The homeowner was assuming risks far above those normally encountered in a loan transaction and was left with no creditor or an authorized servicer acting on behalf of a creditor, lender, or successor lender.
The entire success of this scheme is based on the ability to convince homeowners that they really owe the money back. But that money was an incentive payment for launching the largest securities scheme in economic history.

Suppose homeowners had known they would have no lender or servicer and that the opposing actors had a vested interest in collecting illicit gains from foreclosure. What do you think they would have done when asked to sign the papers?

 

Stop Foreclosure, Sue for Breach of Contract 

Now is the perfect time to stand up for your legal rights and sue for beach of contract, mortgage fraud, and foreclosure fraud because the legal tide is beginning to turn, and homeowners are starting to win! In 2016 the California Supreme Court ruled in Yvanova v. New Century Mortgage Corporation (Case No. S218973, Cal. Sup. Ct. February 18, 2016) that homeowners have legal standing to challenge an assignment of the mortgage loan contract in an action for wrongful foreclosure on the grounds that the assignment(s) is/are void. Obviously if the court had ruled differently, the banks would have had carte blanche to forge mortgage assignments with wild abandon. In fact, without a system of endorsements and assignments it would be impossible to determine who has a legitimate interest in the property!

In THE PAPER CHASE: SECURITIZATION, FORECLOSURE, AND THE UNCERTAINTY OF MORTGAGE TITLE ADAM J. LEVITIN writes "the mortgage foreclosure crisis raises legal questions as important as its economic impact. Questions that were straightforward and uncontroversial a generation ago today threaten the stability of a $13 trillion mortgage market: Who has standing to foreclose? If a foreclosure was done improperly, what is the effect? And what is the proper legal method for transferring mortgages? These questions implicate the clarity of title for property nationwide and pose a too- big-to-fail problem for the courts.

The legal confusion stems from the existence of competing systems for establishing title to mortgages and transferring those rights. Historically, mortgage title was established and transferred through the “public demonstration” regimes of UCC Article 3 and land recordation systems. This arrangement worked satisfactorily when mortgages were rarely transferred. Mortgage finance, however, shifted to securitization, which involves repeated bulk transfers of mortgages.

Like many other cases, current trial court decisions are getting reversed because the courts are waking up to the reality of the rule of law. What they have been following is an off the books rule of “anything but a free house.” However a recent Yale Law Review Article eviscerates the assumptions of a free house for the homeowners and destroys the myth that somehow that policy has saved the nation. You can read the Yale Law Review article “In Defense of “Free Houses” for more information on this tide change.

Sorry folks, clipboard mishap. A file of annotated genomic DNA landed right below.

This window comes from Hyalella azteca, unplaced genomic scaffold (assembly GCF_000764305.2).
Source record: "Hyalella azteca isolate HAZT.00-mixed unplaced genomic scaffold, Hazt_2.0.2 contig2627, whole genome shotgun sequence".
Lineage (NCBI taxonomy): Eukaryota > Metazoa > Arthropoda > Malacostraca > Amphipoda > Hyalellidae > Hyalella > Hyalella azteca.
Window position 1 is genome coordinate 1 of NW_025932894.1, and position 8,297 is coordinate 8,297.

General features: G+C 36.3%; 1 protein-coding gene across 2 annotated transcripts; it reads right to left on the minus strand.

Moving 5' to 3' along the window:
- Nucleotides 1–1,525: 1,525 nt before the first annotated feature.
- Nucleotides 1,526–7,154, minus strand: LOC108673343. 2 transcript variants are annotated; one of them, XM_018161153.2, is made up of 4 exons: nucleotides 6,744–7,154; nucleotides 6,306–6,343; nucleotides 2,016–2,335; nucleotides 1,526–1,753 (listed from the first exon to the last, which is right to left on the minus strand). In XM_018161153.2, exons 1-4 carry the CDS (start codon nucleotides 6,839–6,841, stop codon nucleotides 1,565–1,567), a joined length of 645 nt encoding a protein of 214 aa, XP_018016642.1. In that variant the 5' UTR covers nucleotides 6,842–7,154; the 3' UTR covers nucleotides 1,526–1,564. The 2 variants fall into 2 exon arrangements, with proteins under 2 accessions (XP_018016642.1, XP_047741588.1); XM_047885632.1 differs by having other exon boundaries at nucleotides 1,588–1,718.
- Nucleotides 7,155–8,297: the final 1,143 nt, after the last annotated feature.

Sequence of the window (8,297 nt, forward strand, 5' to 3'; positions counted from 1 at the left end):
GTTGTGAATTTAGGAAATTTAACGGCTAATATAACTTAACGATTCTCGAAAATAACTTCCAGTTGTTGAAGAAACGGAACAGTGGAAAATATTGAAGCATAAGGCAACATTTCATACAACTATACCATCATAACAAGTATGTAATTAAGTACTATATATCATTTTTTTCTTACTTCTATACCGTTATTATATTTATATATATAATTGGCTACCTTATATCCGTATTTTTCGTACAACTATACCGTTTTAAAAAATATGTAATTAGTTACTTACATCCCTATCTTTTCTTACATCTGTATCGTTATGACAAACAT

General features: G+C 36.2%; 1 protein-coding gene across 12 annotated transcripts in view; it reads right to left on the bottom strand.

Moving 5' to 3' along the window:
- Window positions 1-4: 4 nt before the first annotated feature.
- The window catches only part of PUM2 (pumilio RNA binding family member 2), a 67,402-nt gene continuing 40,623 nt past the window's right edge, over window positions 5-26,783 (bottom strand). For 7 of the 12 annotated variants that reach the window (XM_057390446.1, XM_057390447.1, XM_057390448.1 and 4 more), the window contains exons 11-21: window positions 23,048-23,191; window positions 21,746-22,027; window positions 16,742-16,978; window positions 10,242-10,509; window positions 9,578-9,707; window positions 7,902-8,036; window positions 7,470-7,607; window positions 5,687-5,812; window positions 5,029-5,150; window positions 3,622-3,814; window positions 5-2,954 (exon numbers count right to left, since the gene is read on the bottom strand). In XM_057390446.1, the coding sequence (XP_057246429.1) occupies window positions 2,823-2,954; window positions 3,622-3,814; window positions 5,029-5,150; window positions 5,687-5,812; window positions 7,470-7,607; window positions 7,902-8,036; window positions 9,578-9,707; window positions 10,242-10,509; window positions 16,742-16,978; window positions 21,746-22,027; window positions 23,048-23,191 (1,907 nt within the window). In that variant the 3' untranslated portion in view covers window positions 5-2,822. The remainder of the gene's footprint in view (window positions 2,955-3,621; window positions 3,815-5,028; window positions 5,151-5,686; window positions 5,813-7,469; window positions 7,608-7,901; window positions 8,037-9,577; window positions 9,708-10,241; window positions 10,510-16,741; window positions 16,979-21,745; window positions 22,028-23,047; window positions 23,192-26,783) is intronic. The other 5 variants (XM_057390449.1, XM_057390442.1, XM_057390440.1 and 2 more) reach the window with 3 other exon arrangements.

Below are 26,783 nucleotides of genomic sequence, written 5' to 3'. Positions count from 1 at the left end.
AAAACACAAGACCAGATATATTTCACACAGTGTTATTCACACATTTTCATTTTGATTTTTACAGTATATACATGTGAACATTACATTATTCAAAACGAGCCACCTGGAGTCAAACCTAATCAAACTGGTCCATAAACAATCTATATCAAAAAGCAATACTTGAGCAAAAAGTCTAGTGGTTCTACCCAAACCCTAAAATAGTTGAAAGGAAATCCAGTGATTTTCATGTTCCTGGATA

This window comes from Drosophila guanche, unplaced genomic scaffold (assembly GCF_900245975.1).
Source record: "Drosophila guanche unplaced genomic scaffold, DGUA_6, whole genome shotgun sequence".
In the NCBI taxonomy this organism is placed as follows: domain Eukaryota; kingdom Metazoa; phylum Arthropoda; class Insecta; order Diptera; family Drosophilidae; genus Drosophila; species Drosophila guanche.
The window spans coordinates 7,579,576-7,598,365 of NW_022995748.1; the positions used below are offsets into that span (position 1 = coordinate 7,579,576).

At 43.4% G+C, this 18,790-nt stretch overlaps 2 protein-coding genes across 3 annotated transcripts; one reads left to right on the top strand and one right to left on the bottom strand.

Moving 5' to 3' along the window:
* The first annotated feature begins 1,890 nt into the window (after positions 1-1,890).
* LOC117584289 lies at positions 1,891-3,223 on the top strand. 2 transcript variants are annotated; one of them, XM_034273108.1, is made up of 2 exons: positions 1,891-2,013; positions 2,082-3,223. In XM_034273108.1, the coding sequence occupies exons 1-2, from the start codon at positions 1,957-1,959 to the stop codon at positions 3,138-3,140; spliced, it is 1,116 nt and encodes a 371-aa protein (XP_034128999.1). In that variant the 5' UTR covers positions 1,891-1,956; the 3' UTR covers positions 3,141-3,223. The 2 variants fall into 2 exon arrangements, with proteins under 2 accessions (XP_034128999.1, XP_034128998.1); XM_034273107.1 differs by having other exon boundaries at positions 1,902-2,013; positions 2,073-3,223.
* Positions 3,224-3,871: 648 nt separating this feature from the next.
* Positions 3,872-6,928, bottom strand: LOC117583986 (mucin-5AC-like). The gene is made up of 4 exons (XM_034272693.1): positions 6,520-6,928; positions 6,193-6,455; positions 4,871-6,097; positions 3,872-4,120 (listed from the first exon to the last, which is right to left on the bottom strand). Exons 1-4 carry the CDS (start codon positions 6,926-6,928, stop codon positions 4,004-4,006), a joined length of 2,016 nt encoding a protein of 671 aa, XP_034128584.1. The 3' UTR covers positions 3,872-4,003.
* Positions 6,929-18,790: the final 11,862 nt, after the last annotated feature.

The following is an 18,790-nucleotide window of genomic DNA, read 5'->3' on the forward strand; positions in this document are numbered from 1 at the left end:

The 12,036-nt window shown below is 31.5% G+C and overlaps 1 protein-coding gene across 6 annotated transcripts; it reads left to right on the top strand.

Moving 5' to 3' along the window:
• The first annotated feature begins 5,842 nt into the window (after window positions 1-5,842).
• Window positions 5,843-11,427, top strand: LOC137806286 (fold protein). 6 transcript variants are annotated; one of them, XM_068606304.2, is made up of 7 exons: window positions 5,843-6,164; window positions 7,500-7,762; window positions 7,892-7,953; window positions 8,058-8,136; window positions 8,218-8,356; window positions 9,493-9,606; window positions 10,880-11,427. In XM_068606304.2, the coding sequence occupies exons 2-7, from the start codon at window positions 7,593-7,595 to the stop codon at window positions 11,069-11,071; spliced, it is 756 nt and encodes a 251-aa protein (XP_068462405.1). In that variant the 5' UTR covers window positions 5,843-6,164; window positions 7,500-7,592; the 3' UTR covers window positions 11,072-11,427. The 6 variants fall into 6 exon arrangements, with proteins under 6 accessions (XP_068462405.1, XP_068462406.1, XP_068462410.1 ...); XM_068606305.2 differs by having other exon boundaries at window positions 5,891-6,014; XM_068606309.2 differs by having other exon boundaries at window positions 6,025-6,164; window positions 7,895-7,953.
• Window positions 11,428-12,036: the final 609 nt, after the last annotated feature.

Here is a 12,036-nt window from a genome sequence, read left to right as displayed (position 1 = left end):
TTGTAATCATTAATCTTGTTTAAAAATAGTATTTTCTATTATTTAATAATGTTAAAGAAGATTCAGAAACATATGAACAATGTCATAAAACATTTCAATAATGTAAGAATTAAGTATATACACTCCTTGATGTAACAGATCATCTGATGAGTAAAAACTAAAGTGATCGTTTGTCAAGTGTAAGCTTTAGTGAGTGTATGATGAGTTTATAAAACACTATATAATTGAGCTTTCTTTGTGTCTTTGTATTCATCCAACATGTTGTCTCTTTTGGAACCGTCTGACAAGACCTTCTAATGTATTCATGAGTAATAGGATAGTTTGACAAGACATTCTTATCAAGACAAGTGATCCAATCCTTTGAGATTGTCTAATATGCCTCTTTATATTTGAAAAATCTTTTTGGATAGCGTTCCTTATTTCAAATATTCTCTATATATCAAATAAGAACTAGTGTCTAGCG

To facilitate securitization, deal architects developed alternative “contracting” regimes for mortgage title: UCC Article 9 and MERS, a private mortgage registry. These new regimes reduced the cost of securitization by dispensing with demonstrative formalities, but at the expense of reduced clarity of title, which raised the costs of mortgage enforcement. This trade-off benefited the securitization industry at the expense of securitization investors because it became apparent only subsequently with the rise in mortgage foreclosures. The harm, however, has not been limited to securitization investors. Clouded mortgage title has significant negative externalities on the economy as a whole.

If your loan contains fraud or it was securitized then your lender may have breached your mortgage loan contract, and therefore your mortgage loan contract could be legally challenged in a court of law. If your mortgage loan contract is declared legally void, then any assignments of the mortgage loan contract, or subsequent assignments, could also be declared legally void.

Securitization is the process of taking an asset and transforming them into a security. A typical example of securitization is a mortgage-backed security (MBS), which is a type of asset-backed security that is secured by a collection of mortgages. Keep in mind that it is perfectly legal for banks to create mortgage-backed securities (MBS's); however there are significant legal ramifications that will either harm you, or benefit you, depending on what actions you take in response to the fact that your mortgage or deed of trust is legally void resulting in your property, in reality, being unsecured, just like a unsecured credit card debt. What's in your wallet?

This is why we recommend that you take immediate action and sue for the remedy the law entitles you to, and that you deserve. Treble damages and clear and free title to your home. Not sure if your loan contains mortgage fraud or if it was securitized, no problem, we will do a free mortgage fraud analysis and free Bloomberg securitization search for you.